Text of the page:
When a third wheel goes off the rails
THE PERFECT GUY Directed by David M Rosenthal. Starring Sanaa Lathan, Michael Ealy, Morris Chestnut, L Scott Caldwell, Charles S Dutton, John Getz, Tess Harper, Kathryn Morris. 15A cert, gen release, 99 min Oh, why not? Let’s end the year as we began. You may remember that, back in February, we saw Jennifer Lopez terrorised by an initially enticing young neighbour in The Boy Next Door. That film had the virtue of triggering accidental hilarity at every absurd turn. (Though I defend the film-makers from the accusation that they thought Homer’s Odyssey was first published in the 19th century.)
This African-American take on the same plot is not quite so broad or incompetent. Nobody falls over (unless the story so demands). The camera remains upright. The actors keep straight faces.
All of this, unfortunately, adds up to a considerably more boring experience. What we wouldn’t give for a rubber swamp monster.
The competent, if uncharismatic Sanaa Lathan plays a top something-or-other (a lobbyist, I think) who is failing to get along with the reliably gor- geous Morris Chestnut. He gets the old heave-ho and she then falls for the more compact, borderline beatific Michael Ealy.“I specialise in corporate espionage and network protection. I get a lot of satisfaction from making people safe,” he says by way of delayed exposition and unconvincing deflection.
Ealy is initially so preposterously virtuous that one of only two later plot developments will seem satisfactory. He must turn out to be the Lord himself or a perpetrator of full-scale genocide. The truth is closer to the latter.
Following a weekend at Lathan’s parents, Ealy flies off the handle and attacks a largely blameless hick at a gas station. In the blink of an eye, he turns from the nicest chap in the whole world to a psychopath of supernatural proportions.
The beats of the character are as follow: lovely, lovely, lovely, satanic, satanic, satanic. To be fair, The Perfect Guy does have a gratifying strain of ruthlessness to it. Assume no character to be safe from annihilation.
However, the rhythms are too jarring for most sober audiences to bear. HAND GESTURES (IL GESTO DELLE MANI) Directed by Francesco Clerici. Featuring Andrea Boccone, Nicolae Ciortan, Mario Conti, Luigi Contino, Simion Marius Costel, Ilaria Cuccagna, Lino De Ponti, Tommaso Rossi, Caled Saad, Antonio Serra, Elia Alunni Tullini, Velasco Vitali. Club, IFI members, 77mins THE HUNGER GAMES: MOCKINGJAY – PART 2 Directed by Francis Lawrence. Starring Jennifer Lawrence, Josh Hutcherson, Liam Hemsworth, Woody Harrelson, Donald Sutherland, Philip Seymour Hoffman, Julianne Moore, Elizabeth Banks. 12A cert, general release, 135 min Viewers with an appetite for the purer variants of slow cinema – think Two Years At Sea and Le Quattro Volte – will find plenty to savour in this patient Italian documentary.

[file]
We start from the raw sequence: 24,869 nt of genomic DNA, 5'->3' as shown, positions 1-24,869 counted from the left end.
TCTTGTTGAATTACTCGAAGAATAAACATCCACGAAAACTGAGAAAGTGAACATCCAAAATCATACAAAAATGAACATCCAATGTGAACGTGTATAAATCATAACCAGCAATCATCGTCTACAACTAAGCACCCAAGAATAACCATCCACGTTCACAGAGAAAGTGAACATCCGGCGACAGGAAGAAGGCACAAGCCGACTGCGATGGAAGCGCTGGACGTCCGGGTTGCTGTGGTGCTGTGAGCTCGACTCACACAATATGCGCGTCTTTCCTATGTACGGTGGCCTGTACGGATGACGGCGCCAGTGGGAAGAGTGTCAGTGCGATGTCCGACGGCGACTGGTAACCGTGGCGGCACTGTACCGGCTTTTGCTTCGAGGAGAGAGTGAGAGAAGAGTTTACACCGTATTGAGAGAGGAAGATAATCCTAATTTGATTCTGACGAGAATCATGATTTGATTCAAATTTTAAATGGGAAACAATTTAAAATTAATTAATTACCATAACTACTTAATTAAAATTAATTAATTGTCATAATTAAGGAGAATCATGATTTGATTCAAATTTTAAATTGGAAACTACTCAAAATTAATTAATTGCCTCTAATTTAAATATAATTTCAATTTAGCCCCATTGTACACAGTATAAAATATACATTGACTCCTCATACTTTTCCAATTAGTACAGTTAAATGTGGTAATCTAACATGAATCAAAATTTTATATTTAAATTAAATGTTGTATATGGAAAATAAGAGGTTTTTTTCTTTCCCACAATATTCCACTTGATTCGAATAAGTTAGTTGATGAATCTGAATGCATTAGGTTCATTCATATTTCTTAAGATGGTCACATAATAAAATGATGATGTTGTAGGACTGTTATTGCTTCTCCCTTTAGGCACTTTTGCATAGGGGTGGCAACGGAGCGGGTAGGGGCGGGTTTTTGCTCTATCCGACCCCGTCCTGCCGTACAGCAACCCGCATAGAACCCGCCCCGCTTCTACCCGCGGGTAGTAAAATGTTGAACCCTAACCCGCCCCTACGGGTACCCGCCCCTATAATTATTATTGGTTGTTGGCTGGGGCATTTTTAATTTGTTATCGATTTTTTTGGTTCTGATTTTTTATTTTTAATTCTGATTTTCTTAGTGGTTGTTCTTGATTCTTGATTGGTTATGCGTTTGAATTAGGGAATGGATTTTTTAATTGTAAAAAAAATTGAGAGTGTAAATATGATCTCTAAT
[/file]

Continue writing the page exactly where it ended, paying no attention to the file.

Winner of the Fipresci (International Federation of Film Critics) prize at the Berlin International Film Festival, Francesco Clerici’s short debut feature is a focused Victim of another money-grabbing, last-volume bifurcation, the penultimate episode of The Hunger Games suffered from not having a proper ending. You couldn’t say that about (deep breath) The Hunger Games: Mockingjay – Part 2. I counted at least four. There may have been another two or three, but it was too murky to tell for sure.
It seems unlikely that there has ever been a mainstream blockbuster that has been quite so conspicuously under-lit. At times, Jo Willems’s camera allows only the odd nostril and cheekbone to pierce the pervading gloom. This is to a tonal purpose.
Beginning with Peeta (Josh Hutcherson), Katniss Everdeen’s closest chum, recovering from a fit of brainwashing, the film is mostly taken up with the heroine leading a team through hostile territory in an attempt to assassinate the sickly President Snow (Donald Sutherland).
As the revolution gathers momentum, we begin to suspect that, rather than enjoying a new dawn, the citizens of Panem are caught in a repetitive cycle of oppression. They look “from pig to man, and from man to pig, and from pig to man again: but already it was impossible to say which was which.” You know how it goes.
The murk also helps to study of a historic bronze foundry in Milan that still uses lost-wax casting, a technique that dates back to the fourth century BC.
Dialogue-free – save for an instruction to fetch a crane, a worker comparing the wax to custard and the hum of a radio – Hand Gestures holds fast to its title, as various craftsmen toil on a sculpture by the artist Velasco Vitali.